Recent Advances in Cannabis sativa Research: Biosynthetic Studies and Its Potential in Biotechnology
Cannabinoids, consiting of alkylresorcinol and monoterpene groups, are the unique secondary metabolites that are found only in Cannabis sativa. Tetrahydrocannabinol (THC), cannabidiol (CBD) and cannabichromene (CBC) are well known cannabinoids and their pharmacological properties have been extensively studied. Recently, biosynthetic pathways of these cannabinoids have been successfully established. Several biosynthetic enzymes including geranylpyrophosphate: olivetolate geranyltransferase, tetrahydrocannabinolic acid (THCA) synthase, cannabidiolic acid (CBDA) synthase and cannabichromenic acid (CBCA) synthase have been purified from young rapidly expanding leaves of C. sativa. In addition, molecular cloning, characterization and localization of THCA synthase have been recently reported. THCA and cannabigerolic acid (CBGA), its substrate, were shown to be apoptosis-inducing agents that might play a role in plant defense. Transgenic tobacco hairy roots expressing THCA synthase can produce THCA upon feeding of CBGA. These results open the way for biotechnological production of cannabinoids in the future.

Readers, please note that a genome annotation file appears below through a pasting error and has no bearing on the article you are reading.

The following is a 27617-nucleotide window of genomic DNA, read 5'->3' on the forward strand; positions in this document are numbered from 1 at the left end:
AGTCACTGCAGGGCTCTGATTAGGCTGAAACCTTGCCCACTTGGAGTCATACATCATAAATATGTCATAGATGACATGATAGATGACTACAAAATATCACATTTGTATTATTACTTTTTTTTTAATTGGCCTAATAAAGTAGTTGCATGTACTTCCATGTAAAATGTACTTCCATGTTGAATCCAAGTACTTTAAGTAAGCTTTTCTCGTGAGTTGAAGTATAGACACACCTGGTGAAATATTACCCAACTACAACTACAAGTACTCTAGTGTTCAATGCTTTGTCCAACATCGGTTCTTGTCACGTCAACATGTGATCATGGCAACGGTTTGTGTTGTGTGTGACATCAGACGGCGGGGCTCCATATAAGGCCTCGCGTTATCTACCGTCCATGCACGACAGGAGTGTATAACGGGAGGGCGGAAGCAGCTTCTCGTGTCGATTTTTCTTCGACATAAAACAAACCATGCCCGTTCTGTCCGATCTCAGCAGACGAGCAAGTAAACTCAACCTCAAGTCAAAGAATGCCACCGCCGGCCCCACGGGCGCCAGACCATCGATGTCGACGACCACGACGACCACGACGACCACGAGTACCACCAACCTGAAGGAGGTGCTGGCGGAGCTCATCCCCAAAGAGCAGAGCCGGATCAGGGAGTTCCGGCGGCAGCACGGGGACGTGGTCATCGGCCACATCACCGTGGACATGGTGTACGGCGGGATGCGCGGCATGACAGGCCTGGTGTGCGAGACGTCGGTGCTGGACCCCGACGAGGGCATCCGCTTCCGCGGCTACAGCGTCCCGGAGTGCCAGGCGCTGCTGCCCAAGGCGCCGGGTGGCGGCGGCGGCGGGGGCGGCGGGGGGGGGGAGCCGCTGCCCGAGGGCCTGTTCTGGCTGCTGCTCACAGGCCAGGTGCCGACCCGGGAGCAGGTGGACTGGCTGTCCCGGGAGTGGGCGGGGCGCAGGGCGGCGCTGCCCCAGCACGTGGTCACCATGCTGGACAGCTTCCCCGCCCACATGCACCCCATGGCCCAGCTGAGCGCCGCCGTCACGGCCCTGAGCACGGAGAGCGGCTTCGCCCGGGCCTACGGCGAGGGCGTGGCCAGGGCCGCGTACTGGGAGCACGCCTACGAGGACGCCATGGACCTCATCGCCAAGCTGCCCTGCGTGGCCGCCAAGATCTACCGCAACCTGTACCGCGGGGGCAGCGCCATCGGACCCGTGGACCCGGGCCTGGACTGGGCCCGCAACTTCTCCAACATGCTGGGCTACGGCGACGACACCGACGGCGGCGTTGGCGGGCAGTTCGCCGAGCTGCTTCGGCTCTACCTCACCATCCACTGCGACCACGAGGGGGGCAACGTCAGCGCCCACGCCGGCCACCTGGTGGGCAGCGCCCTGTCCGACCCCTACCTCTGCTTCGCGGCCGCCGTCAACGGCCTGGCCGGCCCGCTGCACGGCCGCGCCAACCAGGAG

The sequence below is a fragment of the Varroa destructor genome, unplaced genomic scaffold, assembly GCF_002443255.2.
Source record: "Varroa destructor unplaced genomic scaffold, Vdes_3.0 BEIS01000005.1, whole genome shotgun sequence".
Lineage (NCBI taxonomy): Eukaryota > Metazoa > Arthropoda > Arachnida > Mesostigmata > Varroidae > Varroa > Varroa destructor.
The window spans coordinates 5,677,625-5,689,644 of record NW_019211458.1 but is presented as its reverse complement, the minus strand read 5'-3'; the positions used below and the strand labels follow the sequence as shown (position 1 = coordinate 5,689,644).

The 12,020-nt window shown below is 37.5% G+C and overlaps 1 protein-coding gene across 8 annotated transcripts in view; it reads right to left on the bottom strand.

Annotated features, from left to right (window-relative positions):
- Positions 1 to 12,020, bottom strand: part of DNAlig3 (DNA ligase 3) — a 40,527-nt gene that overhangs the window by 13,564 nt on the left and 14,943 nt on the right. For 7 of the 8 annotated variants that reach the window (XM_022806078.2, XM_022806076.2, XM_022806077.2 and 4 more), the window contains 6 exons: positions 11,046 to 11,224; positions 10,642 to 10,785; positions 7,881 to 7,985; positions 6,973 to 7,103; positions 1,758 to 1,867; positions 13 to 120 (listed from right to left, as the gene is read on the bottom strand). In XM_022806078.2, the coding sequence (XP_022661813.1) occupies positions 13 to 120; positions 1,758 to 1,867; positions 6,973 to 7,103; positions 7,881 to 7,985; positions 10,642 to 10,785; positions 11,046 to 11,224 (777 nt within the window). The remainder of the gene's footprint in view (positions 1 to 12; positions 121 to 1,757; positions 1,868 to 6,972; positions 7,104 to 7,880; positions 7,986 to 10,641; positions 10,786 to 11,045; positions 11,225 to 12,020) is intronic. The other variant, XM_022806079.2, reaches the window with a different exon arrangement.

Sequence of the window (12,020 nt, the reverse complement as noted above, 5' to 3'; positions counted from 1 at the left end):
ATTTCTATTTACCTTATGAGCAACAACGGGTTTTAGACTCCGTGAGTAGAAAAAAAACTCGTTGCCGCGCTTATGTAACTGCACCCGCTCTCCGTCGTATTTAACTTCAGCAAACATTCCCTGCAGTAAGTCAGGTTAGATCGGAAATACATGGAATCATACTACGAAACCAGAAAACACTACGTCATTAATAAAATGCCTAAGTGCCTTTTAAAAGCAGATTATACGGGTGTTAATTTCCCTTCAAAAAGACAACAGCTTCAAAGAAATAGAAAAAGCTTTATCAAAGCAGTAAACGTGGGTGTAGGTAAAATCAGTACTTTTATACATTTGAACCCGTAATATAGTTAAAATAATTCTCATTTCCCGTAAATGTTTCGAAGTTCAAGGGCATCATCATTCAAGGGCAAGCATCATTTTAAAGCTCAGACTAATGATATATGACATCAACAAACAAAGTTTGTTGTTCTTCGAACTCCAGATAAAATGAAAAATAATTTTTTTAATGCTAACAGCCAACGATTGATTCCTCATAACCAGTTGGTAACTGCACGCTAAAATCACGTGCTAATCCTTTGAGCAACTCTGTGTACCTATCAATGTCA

Keywords: Cannabis sativa, cannabinoid, tetrahydrocannabinol, tetrahydrocannabinolic acid synthase, biosynthesis, glandular trichome and biotechnology
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